Playing With / Sufficiently Analyzed Magic

Basic Trope: Mages discover how magic works by using The Scientific Method.
  • Straight: The wizard Bob studies the nature of magic by re-casting simple spells, with subtle variations in the casting each time, and recording the results.
  • Exaggerated:
  • Downplayed: Magic is so easy to analyze and reproduce that it's barely arcane.
  • Justified: Magic, like physics, follows strict rules that inherently lend themselves to scientific study.
  • Inverted:
  • Subverted: Bob attempts to study magic, but discovers Science Cannot Comprehend Phlebotinum.
  • Double Subverted: It turns out that Bob has to discard many assumptions of modern science in order to account for magic, but The Scientific Method still works as he rebuilds science from the ground up.
  • Parodied:
    • Bob, in a High Fantasy setting, wears a labcoat and has a Magitek laboratory that looks exactly like a modern one.
    • Bob devises a spell, contained in a small flat metal rectangle with one side of glass, that when put to his ear, allows him to listen to and speak with other wizards who have this device. Over time, the wizards offer these devices to everyone who wants one. A few villagers and artisans learn spellcasting to create elaborate spells to create interactive displays on the glass, one of which depicts birds being thrown at castles with pigs in them.
  • Zig Zagged: Alchemy has been developed into a science, but other forms of magic remain entirely impenetrable.
  • Averted:
    • Wild Magic is in full force, and getting enough control over it to even attempt experimentation is impossible.
    • Magic probably could be studied, but the scientific method hasn't been developed.
    • The dominant government in charge prohibits the further study of magic. With magic study forced underground and in secret, progress is slow and discoveries cannot be made public.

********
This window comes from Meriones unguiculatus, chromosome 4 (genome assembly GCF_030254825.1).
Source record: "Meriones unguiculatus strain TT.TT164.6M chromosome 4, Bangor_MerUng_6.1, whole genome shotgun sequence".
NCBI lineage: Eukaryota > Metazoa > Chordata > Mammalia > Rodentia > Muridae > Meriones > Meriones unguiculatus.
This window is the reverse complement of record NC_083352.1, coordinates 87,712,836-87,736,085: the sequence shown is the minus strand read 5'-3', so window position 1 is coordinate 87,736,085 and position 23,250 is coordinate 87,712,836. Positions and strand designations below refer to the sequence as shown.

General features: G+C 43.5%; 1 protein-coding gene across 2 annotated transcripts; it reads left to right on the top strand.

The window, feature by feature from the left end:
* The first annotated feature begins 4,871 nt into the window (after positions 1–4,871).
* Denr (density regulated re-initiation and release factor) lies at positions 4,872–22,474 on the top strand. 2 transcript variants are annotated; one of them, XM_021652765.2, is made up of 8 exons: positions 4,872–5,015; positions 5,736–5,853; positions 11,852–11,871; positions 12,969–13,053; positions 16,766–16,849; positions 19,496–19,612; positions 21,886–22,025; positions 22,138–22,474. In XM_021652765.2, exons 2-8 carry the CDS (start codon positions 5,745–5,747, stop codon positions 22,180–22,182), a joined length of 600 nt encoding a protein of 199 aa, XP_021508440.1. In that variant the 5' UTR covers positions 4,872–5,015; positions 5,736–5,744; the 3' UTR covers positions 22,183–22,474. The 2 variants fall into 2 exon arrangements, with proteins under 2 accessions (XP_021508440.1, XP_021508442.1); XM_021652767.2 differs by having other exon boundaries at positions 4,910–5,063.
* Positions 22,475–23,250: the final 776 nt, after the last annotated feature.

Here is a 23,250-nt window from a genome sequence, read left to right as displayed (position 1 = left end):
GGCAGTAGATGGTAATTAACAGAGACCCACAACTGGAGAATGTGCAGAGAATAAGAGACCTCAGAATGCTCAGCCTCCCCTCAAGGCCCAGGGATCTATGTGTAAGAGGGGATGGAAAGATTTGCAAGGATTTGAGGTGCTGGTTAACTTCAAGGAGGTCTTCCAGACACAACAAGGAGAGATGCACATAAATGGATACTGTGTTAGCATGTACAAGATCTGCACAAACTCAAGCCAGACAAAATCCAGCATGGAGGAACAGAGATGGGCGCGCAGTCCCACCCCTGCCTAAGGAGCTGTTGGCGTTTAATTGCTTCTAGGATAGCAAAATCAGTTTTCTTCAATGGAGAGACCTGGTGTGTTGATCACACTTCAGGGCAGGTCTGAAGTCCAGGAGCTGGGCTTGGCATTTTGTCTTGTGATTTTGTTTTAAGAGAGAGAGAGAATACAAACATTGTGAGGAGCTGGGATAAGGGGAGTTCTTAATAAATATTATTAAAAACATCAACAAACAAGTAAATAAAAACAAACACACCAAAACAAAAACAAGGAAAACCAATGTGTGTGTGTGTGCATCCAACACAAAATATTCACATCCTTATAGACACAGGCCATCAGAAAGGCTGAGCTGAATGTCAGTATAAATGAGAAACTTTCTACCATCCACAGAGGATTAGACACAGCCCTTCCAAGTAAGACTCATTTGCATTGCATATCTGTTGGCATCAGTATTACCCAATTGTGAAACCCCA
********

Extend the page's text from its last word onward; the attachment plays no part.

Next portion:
• Enforced: The author wants to show how much effort he went into defining the laws of magic in his work.
  • Lampshaded: "So, a wizard is basically just a scientist with fancier clothes."
  • Invoked: A ruler funds the construction of a magical laboratory to make his empire more powerful.
  • Exploited:
    • Gods put traps in the cosmo rules so that specific not practical uses of magic will kill the agent using them. No scientific experimentation for you, mortal.
    • On the other side of mortality, humans have learned magic to such an extent that they can create magic-powered machines and sell them.
  • Defied: Gods, or some cosmic design actively prevent any scientific method, eventually modifying magic rules on the spot.
  • Discussed: "Magic has to obey certain laws; it's inevitable somebody will figure them out."
  • Conversed: "What was wrong with magic being mysterious? Why did they have to try to explain it?"
  • Deconstructed:
    • Magic is reduced to being just another branch of science, no more exciting than physics or biology.
    • Magic is used for utility on a massive scale, institutionalizing society to such an extent that it ushers in the magic equivalent of the Industrial Age, and later on, the Space Age and the Information Age, with all of their problems.
  • Reconstructed:
    • Magic is transformed into being another branch of science, just as exciting as physics and biology.
    • Magic is used in mundane home-use appliances, raising the quality of living to such an extent that it ushers in the magic equivalent of the Industrial Age, and later on, the Space Age and the Information Age, with all of their benefits.
  • Played For Laughs: In Bob's universe, most spells come with a textbook. Sometimes a revised textbook, as for the "Lighting Arrow 2.01" (globular edition, battery not included. Not retrocompatible with 1.0 wands).
  • Played For Drama: Bob is studying magic via The Scientific Method, but it blows up in his face killing/injuring him or a loved one

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